Loading ...
Sorry, an error occurred while loading the content.

REVIEW: "McGraw-Hill Encyclopedia of Networking and Telecommunications", Tom Sheldon

Expand Messages
  • Rob, grandpa of Ryan, Trevor, Devon & Ha
    BKMHENNT.RVW 20010725 McGraw-Hill Encyclopedia of Networking and Telecommunications , Tom Sheldon, 2001, 0-07-212005-3, U$69.99/UK#51.99 %A Tom Sheldon
    Message 1 of 1 , Oct 2, 2001
    • 0 Attachment
      BKMHENNT.RVW 20010725

      "McGraw-Hill Encyclopedia of Networking and Telecommunications", Tom
      Sheldon, 2001, 0-07-212005-3, U$69.99/UK#51.99
      %A Tom Sheldon http://www.linktionary.com tsheldon@...
      %C 300 Water Street, Whitby, Ontario L1N 9B6
      %D 2001
      %G 0-07-212005-3
      %I McGraw-Hill Ryerson/Osborne
      %O U$69.99/UK#51.99 905-430-5000 +1-800-565-5758 fax: 905-430-5020
      %P 1447 p. + CD-ROM
      %T "McGraw-Hill Encyclopedia of Networking and Telecommunications"

      This is a worthy reference. The listings cover the topic, and the
      descriptions are reliable. If explanations are not always of
      specialist level, that is only to be expected. This is an
      encyclopedia, not a specialty tome.

      No bias is detectable either for or against any particular vendor or
      operating system culture (with the possible exception of frequent
      citations to the Google search site). A number of specific products
      and companies are listed (or discussed in related entries), but the
      items included are important, and it would be difficult to identify
      any left out that should have been incorporated.

      The explanations are clear, easily understandable without a
      significant technical background, and concentrate on fundamental
      concepts. Related entries are listed, sometimes quite extensively,
      although there is no indication (such as the use of italics or a
      special typeface) when a term used in one listing is defined
      elsewhere. The writing itself is easy to follow, and there is enough
      humour to lighten the reading load without detracting from the issues
      under discussion.

      The material is not deep, in most cases. There is, for example, a
      gloss over the creation of MS-DOS outside of Microsoft, as well as the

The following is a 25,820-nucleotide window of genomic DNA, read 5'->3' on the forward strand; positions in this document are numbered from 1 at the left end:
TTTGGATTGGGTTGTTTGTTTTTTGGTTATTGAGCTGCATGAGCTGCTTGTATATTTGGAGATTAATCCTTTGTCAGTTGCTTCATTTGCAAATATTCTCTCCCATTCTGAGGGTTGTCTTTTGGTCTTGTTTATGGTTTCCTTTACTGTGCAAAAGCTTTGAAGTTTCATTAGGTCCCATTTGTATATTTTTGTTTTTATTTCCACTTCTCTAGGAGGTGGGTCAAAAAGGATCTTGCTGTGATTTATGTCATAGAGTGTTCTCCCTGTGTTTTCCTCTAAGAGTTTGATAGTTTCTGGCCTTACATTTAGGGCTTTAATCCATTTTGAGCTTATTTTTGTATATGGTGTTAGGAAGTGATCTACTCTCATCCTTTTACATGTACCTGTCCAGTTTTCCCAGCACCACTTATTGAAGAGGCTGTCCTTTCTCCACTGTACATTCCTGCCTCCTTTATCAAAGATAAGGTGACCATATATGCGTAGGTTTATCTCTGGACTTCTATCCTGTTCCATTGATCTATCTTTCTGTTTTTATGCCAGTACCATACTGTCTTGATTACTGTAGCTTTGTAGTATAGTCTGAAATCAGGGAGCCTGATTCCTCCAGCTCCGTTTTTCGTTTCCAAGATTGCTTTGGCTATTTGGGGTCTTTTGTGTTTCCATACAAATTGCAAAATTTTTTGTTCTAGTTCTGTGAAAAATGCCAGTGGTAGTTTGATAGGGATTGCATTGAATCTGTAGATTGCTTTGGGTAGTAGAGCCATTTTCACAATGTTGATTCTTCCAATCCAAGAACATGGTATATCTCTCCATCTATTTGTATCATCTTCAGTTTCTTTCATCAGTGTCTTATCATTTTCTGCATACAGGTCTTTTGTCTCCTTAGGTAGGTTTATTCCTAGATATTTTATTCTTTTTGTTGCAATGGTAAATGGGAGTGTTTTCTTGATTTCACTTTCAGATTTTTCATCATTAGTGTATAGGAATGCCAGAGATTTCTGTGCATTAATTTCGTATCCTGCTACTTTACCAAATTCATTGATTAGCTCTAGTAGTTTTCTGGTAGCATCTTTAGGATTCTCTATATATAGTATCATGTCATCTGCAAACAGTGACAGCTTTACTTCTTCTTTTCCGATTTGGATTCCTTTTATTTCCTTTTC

origins of SGML (Standard Generalized Markup Language) in the earlier
      GML (Generalized Markup Language). In the latter case, this
      simplification means that the importance of function, in generalized
      markup, is submerged in the discussion of formatting. However, an
      encyclopedia, and a networking encyclopedia, at that, is usually seen
      as giving a "once over lightly" precis of a subject, so a lack of
      profundity is not to be disparaged.

      A fairly important aspect of the work is the inclusion of Internet and
      Web references for further research. Of course, many books nowadays
      contain Web references, but Sheldon has included some very important
      and valuable resources. There are also a substantial number of
      citations, frequently half a dozen or more in a single article. In
      many books, this many URLs (Uniform Resource Locators, page 1293)
      would indicate an attempt to pad material without doing research, but
      the listings in this work were obviously chosen with care. Most point
      to established organizations, increasing the probability that the URLs
      will still be good by the time the book makes it into print. There
      are also frequent directions to the Linktionary site, which also acts
      as an update reference. (Unfortunately, as of this writing, the site
      is not fully available. When the site is complete, considerable
      material that was excised from the print version will be added back.)

      I could quibble about certain items, but the points would be petty.
      In common with most technical security people I would object to the
      assertion that an attacker is "commonly called a hacker." In fact,
      the entry on page 84 uses the phrase twice in one paragraph. But when
      you start complaining about that level of detail, you know that there
      isn't much to criticize. (The article on "Hacking and Hackers" gives
      more balance, in any case.)

      The entry for virus is short, but at least doesn't make any serious
      errors. And, in a general text, that appears to be quite an

      The end pages of the book contain praise from an extensive fan club.
      Overall, this acclaim is justified. The book is a very useful
      resource, suitable for any level. The novice will find introductions
      to a variety of topics, with basic but reliable explanations. The
      professional will find starting points and further resources for a
      variety of technologies that may lie outside their area of particular
      expertise. The material is quite up to date: surprisingly so, given
      the scope of the work. The similarly sized, CD-ROMed, and priced
      "Microsoft Encyclopedia of Networking" (cf. BKMSENNT.RVW) does not
      compare in range of topics, quality of research, or depth of coverage:
      Sheldon wins on all counts. I have no reservations about recommending
      this work as a useful communications reference.

      copyright Robert M. Slade, 2001 BKMHENNT.RVW 20010725

      ====================== (quote inserted randomly by Pegasus Mailer)
      rslade@... rslade@... slade@... p1@...
      A new idea is delicate. It can be killed by a sneer or a yawn; it
      can be stabbed to death by a quip, and worried to death by a
      frown on the right man's brow. - Charlie Brower
      http://victoria.tc.ca/techrev or http://sun.soci.niu.edu/~rslade
    Your message has been successfully submitted and would be delivered to recipients shortly.